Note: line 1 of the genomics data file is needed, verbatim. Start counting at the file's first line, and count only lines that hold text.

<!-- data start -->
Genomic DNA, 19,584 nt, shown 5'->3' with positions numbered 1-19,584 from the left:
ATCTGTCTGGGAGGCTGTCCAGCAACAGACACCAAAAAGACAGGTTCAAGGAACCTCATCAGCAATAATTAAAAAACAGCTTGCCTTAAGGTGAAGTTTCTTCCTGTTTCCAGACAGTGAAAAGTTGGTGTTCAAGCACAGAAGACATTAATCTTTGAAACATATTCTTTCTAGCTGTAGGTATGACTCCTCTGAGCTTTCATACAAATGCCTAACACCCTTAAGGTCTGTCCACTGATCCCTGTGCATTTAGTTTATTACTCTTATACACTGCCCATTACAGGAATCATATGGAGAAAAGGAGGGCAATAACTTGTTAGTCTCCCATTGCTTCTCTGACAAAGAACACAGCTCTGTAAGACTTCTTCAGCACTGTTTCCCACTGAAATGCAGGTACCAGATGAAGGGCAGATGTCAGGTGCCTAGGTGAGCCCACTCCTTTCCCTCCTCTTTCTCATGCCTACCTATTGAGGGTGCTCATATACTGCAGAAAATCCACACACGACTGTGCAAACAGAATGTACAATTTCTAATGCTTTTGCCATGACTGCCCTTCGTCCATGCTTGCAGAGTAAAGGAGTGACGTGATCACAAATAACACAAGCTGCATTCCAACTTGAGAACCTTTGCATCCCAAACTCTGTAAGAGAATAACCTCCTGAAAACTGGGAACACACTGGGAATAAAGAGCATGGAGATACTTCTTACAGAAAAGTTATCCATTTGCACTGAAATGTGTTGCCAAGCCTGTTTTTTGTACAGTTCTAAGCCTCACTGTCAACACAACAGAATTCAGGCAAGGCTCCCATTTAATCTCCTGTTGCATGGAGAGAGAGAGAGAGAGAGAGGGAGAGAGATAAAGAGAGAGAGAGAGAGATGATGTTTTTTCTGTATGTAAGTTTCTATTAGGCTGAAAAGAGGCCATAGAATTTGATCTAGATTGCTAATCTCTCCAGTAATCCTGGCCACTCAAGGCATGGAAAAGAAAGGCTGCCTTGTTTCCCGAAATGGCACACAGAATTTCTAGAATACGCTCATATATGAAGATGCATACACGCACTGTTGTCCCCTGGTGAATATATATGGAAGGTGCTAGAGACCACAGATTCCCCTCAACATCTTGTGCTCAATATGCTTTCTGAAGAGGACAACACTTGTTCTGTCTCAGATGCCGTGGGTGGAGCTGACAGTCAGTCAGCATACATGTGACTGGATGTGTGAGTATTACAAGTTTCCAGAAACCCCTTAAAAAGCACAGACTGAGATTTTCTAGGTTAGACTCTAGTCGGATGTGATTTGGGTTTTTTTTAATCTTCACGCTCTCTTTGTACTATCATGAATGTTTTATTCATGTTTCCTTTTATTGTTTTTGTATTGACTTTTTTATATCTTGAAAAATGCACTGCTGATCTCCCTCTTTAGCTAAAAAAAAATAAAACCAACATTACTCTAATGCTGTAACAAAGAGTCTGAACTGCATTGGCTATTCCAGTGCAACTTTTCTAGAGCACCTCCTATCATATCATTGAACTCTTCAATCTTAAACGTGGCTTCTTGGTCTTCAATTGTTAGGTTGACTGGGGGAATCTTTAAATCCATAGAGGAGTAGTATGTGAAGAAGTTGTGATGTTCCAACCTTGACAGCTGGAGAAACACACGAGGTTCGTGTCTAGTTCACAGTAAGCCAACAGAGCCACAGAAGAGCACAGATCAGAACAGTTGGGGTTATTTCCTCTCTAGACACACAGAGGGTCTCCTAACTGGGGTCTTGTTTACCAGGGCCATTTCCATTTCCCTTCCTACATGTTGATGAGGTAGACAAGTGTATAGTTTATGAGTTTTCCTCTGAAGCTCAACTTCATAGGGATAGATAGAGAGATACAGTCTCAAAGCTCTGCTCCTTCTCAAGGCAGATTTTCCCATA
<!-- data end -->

Genomic DNA, 19,584 nt, shown 5'->3' with positions numbered 1-19,584 from the left: